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### Transcript of Numerical Diﬀerential Equations: dattab/MATH435.2013/NUMERICAL_ODE.IVP.pdfNumerical Diﬀerential...

• Chapter 11

Numerical Differential Equations:

IVP

**** 4/16/13 EC

(Incomplete)

11.1 Initial Value Problem for Ordinary Differential Equations

We consider the problem of numerically solving a differential equation of the form

dy

dt= f(t, y), a t b, y(a) = (given).

Such a problem is called the Initial Value Problem or in short IVP, because the initial value

of the solution y(a) = is given.

Since there are infinitely many values between a and b, we will only be concerned here to find

approximations of the solution y(t) at several specified values of t in [a, b], rather than finding

y(t) at every value between a and b.

The following strategy will be used:

Divide [a, b] into N equal subintervals each of length h:

t0 = a < t1 < t2 < < tN = b.

491

• 492 CHAPTER 11. NUMERICAL DIFFERENTIAL EQUATIONS: IVP

a = t0 t1 t2 tN = b

Set h =b a

N(step size)

Compute approximations yi to y(ti) at t = ti; that is, given y(0) = y0, compute, recur-

sively, y1, y2, . . . , yn.

y(ti) = Exact value of y(t) at t = ti.

yi = An approximation of y(ti) at t = ti.

The Initial Value Problem

Given

(i) y = f(y, t), a t b

(ii) The initial value y(a) = y(t0) = y0 =

(iii) The step-size h.

Find yi (approximate value of y(ti)), i = 1, . . . , N , where N =bah

.

We will briefly describe here the following well-known numerical methods for solving the IVP:

The Euler and Modified Euler Method (Taylor Method of order 1)

The Higher-order Taylor Methods

The Runge-Kutta Methods

The Predictor-Corrector Methods

Methods for Systems of IVP Differential Equations

We will also discuss the error behavior and convergence of these methods. However, before doing

so, we state a result without proof, in the following section on the existence and uniqueness

of the solution for the IVP. The proof can be found in most books on ordinary differential

equations.

• 11.1. INITIAL VALUE PROBLEM FOR ORDINARY DIFFERENTIAL EQUATIONS 493

11.1.1 Existence and Uniqueness of the Solution for the IVP

Theorem 11.1 (Existence and Uniqueness Theorem for the IVP). Suppose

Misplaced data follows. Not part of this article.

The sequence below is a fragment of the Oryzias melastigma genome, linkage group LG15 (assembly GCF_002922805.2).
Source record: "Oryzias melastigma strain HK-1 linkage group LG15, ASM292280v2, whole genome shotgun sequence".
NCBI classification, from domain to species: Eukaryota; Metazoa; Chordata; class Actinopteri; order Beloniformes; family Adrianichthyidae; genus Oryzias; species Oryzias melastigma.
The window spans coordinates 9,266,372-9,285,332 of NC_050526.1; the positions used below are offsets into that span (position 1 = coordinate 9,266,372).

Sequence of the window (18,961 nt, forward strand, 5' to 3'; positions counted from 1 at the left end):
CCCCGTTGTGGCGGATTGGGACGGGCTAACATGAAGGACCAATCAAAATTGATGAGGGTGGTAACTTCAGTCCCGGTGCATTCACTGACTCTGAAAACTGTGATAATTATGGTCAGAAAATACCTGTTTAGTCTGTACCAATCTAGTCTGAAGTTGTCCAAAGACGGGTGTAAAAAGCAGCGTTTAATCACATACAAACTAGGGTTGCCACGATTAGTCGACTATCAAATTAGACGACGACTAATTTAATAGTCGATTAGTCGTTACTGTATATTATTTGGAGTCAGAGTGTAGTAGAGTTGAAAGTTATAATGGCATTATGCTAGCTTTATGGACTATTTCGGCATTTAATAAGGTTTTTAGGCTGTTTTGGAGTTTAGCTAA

(i) f(t, y) is continuous on the domain defined by R = {a t b, < y < },

and

(ii) the following inequality is satisfied:

|f(t, y) f(t, y)| L|y y|,

whenever (t, y) and (t, y) R, and L is constant.

Then the IVP

y = f(t, y), y(a)

has a unique solution.

Definition 11.2. The condition |f(t, y) f(t, y)| L|y y| is called the Lipschitz Con-

dition. The number L is called a Lipschitz Constant.

Definition 11.3. A set S is said to be convex if whenever (t1, y1) and (t2, y2) belong to S,

the point ((1 )t1 + t2, (1 )y1 + y2) also belongs to S for each , 0 1.

11.1.2 Simplification of the Lipschitz Condition for the Convex Domain

Suppose that the domain R in Theorem 11.1 is convex set, then the The IVP has a unique

solution if

f

y(t, y)

L for all (t, y) R.

11.1.3 Liptischitz Condition and Well-Posedness

Definition 11.4. An IVP is said to be well-posed if a small perturbation in the data of the

problem leads to only a small change in the solution.

Since numerical computation may introduce some perturbations to the problem, it is important

that the problem that is to be solved is well-posed. Fortunately, the Lipschitz condition is a

sufficient condition for the IVP problem to be well-posed.

Theorem 11.5 (Well-Posedness of the IVP problem). If f(t, y) satisfies the Lipschitz

condition, then the IVP is well-posed.

• 494 CHAPTER 11. NUMERICAL DIFFERENTIAL EQUATIONS: IVP

11.2 The Euler Method

One of the simplest methods for solving the IVP is the classical Euler method.

The method is derived from the Taylor Series expansion of the function y(t).

Recall that the function y(t) has the following Taylor series expansion of order n at t = ti+1:

y(ti+1) = y(ti) + (ti+1 ti)y(ti) +

(ti+1 ti)

2!

2

y(ti)

+ +(ti+1 ti)

n!

n

y(n)(ti) +(ti+1 ti)

(n+ 1)!

n+1

yn+1(i), where i is in (ti, ti+1).

Substitute h = ti+1 ti. Then

Taylor Series Expansion of y(t) of order n at t = ti+1

y(ti+1) = y(ti) + hy(ti) +

h2

2!y(ti) + +

hn

n!y(n)(ti) +

hn+1

(n + 1)!y(n+1)(i).

For n = 1, this formula reduces to

y(ti+1) = y(ti) + hy(ti) +

h2

2!y(i).

The term h2

2! y(2)(i) is called the remainder term.

Neglecting the remainder term, we can write the above equation as: